Rain had fallen all night however after ringing Police we decided to enter the area. July 13th was the only day we had an entry permit for. The roads were soft and difficult to drive on. There were no views of the country because the cloud was so low.
The first Art Centre we called on was Fregon where Beverley Peacock welcomed us.Beverley has been living and working at Fregon for 20 years. Paintings were on display around the gallery. Some were spectacular. I could see that they would easily fit into the Ian Potter Gallery. Beverley showed us quite a large number of Batik scarves. These were quite detailed in design. Artists mostly paint intuitively so designs and colours were rather irregular which added to the appeal of them. There were embroidered cushions which had been stitched in Katmandu and designed at Fregon Art Centre. There were also quite a variety of cards printed from artist's paintings.
Plans were in place to take many paintings to Darwin to take part in a market there next weekend. Many of the paintings are done in the 'dot' technique but there are other ideas being introduced. The varied use of colour is amazing.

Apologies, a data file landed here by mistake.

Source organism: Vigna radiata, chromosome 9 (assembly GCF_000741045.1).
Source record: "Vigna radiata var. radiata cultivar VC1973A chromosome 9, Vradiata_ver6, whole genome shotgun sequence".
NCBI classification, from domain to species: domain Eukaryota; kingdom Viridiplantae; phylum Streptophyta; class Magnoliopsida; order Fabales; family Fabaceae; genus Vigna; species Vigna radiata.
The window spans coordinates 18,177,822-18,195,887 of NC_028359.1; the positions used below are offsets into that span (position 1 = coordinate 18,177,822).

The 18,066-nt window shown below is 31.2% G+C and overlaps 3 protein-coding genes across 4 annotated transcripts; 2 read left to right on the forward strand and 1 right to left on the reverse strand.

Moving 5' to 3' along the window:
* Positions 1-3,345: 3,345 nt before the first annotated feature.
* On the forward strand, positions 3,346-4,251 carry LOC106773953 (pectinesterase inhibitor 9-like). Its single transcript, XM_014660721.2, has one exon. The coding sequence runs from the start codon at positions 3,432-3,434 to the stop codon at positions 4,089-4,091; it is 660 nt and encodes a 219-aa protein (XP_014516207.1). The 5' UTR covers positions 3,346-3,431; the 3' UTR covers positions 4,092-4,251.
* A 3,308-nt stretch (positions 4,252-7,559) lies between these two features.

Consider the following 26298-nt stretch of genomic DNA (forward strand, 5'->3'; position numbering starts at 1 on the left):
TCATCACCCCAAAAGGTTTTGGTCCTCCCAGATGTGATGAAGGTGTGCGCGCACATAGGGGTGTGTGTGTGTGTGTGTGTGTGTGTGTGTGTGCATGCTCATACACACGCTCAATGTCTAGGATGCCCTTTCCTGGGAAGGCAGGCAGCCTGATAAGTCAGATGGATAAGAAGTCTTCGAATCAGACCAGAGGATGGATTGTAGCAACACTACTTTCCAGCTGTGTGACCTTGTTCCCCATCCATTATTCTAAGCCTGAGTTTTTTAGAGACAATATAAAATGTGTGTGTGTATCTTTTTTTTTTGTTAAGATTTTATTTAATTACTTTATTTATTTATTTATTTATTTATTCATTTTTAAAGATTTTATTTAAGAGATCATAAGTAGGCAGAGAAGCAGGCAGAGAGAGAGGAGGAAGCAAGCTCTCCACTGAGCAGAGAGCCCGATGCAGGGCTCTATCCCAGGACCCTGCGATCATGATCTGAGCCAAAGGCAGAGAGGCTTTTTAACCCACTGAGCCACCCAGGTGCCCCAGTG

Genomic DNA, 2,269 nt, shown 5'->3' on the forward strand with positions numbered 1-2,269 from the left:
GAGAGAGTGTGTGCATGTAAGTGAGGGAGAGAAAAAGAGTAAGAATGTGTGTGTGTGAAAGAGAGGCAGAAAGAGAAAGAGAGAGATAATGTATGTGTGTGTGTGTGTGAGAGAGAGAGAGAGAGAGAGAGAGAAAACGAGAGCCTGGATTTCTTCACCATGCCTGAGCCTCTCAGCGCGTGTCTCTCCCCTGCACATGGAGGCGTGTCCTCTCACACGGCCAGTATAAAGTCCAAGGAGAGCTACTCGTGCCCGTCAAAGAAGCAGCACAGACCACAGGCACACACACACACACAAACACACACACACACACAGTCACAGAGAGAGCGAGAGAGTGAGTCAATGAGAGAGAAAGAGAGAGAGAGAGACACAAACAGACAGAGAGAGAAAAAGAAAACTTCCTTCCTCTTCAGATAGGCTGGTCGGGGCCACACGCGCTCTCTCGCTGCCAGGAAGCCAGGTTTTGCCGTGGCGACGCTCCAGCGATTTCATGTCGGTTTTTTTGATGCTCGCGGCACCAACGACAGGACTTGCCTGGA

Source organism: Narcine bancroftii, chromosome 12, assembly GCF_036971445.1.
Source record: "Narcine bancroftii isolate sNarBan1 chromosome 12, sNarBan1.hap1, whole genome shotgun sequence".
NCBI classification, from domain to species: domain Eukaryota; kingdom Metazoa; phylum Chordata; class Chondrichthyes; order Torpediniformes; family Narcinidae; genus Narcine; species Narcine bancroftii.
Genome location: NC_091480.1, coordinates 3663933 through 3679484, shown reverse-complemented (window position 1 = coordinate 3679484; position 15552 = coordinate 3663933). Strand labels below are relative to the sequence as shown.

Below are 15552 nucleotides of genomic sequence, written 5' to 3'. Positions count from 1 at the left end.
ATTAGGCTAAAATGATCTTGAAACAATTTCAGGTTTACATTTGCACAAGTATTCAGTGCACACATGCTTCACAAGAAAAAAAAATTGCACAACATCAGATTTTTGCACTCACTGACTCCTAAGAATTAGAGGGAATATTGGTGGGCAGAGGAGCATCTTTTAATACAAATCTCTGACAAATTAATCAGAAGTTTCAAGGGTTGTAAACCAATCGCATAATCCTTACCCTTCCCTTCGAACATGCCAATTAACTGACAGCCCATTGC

Late in the day we visited Ernabella where the welcome was not so readily offered. However we were able to watch 6 or 8 artists working and chatted to several of them. One chap told us his favourite colour was yellow. It was amazing how he used dots in 4 shades of yellow to tell the story of his father's home country. He had been painting for only 2 years and prior to this he had been a policeman at Ernabella. He is the chairperson of the Artists' Incorporation. Many works were obviously about the nearby Musgrave Ranges.
The rain continued most of the day causing the roads to be treachorous. Luckily both John & Geoff are skilled drivers. We actually come acroos a guy who had completely turned his truck onto the roof. Luckily he was unhurt.
We continued on until we were out of Aboriginal country ro spend another very wet evening camping..we slept for 10 hours warm and dry.